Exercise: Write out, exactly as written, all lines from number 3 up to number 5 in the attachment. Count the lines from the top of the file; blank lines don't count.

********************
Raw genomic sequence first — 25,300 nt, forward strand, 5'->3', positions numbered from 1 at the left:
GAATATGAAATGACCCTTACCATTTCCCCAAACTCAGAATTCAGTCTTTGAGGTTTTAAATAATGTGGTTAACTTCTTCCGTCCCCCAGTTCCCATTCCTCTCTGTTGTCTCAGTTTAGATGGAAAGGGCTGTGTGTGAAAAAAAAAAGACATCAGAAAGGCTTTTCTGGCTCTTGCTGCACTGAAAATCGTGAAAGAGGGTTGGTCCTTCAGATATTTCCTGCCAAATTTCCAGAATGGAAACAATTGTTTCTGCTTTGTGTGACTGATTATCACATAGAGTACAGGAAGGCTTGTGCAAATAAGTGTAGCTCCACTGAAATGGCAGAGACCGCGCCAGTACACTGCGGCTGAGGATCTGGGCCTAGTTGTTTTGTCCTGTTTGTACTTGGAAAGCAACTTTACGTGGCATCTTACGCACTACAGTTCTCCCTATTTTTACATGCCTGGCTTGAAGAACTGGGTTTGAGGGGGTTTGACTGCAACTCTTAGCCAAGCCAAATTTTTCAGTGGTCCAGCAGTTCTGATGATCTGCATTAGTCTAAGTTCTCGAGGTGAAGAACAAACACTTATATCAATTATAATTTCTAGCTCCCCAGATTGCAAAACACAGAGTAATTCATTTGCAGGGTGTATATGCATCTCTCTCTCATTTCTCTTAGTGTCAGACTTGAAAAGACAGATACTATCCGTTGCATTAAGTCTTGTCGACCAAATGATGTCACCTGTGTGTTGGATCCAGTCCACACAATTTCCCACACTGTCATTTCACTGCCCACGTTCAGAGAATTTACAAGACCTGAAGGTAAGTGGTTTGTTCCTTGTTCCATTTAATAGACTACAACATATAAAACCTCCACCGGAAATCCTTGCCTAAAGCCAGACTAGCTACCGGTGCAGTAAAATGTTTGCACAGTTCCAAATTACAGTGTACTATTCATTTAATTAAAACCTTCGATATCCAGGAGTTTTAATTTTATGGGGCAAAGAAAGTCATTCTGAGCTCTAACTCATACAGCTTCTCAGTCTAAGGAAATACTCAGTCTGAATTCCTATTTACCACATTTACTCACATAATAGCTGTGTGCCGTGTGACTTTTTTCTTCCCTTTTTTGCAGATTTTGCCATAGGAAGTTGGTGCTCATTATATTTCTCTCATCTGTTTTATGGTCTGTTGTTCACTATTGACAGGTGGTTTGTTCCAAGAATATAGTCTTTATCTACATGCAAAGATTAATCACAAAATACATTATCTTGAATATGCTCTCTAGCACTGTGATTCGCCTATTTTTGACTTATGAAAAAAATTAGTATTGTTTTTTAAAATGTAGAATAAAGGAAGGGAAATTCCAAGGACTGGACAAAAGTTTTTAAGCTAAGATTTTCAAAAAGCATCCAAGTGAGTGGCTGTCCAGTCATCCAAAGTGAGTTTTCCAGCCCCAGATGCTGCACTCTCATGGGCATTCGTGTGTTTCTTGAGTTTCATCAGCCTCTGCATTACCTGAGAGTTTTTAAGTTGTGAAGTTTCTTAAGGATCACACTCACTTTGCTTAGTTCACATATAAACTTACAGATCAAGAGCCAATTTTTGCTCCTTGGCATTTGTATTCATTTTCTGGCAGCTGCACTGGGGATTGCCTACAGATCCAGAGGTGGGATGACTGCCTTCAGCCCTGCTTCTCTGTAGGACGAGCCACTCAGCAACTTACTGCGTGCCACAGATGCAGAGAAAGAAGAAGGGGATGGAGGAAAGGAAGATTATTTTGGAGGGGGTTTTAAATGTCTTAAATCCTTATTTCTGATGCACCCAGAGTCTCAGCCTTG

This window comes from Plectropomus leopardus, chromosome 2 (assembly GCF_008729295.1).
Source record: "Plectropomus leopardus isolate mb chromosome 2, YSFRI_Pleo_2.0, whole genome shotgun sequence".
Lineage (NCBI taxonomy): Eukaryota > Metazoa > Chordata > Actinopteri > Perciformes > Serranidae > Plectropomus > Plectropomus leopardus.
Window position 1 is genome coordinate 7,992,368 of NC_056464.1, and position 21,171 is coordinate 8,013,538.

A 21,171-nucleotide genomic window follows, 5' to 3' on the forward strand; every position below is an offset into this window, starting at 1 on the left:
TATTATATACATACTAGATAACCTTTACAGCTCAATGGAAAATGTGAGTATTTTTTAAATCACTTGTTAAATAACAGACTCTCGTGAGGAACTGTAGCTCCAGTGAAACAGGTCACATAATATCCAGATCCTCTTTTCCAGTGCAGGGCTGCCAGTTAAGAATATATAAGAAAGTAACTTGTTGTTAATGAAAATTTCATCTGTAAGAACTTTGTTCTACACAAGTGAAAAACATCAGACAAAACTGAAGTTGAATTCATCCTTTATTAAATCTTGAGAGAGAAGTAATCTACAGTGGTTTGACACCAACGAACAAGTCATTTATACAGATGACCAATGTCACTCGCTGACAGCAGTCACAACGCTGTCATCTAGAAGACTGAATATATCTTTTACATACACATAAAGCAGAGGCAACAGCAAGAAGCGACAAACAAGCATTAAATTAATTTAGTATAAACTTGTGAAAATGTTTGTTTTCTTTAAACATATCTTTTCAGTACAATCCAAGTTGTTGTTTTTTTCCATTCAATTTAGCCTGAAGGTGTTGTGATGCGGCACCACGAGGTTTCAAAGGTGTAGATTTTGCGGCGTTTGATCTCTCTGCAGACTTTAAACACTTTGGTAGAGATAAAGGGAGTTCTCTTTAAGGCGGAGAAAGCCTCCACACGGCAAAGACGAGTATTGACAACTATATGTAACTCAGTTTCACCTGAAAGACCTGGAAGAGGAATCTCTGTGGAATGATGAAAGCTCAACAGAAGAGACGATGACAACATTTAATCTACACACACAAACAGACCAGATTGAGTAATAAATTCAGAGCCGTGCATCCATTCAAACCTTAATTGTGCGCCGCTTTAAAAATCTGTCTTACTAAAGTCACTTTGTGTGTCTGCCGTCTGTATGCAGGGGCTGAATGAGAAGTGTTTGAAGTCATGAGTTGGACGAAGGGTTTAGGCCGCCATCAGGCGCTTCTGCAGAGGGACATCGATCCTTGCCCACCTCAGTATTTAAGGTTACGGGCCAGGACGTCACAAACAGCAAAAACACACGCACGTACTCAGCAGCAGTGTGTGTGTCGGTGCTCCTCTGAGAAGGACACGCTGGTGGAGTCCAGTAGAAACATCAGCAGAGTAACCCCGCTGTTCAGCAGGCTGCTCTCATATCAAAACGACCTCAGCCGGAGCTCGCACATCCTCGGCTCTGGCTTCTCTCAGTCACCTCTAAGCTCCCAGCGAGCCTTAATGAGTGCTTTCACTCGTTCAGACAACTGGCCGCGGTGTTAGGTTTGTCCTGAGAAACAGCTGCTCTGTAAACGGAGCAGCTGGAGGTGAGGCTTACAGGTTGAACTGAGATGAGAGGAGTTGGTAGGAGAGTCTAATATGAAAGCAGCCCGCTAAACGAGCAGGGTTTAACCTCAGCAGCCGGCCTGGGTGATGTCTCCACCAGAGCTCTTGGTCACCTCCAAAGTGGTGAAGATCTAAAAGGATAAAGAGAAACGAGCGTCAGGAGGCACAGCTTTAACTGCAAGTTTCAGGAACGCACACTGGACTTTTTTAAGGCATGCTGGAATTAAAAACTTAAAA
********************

This window comes from Plectropomus leopardus, chromosome 2 (assembly GCF_008729295.1).
Source record: "Plectropomus leopardus isolate mb chromosome 2, YSFRI_Pleo_2.0, whole genome shotgun sequence".
Lineage (NCBI taxonomy): Eukaryota > Metazoa > Chordata > Actinopteri > Perciformes > Serranidae > Plectropomus > Plectropomus leopardus.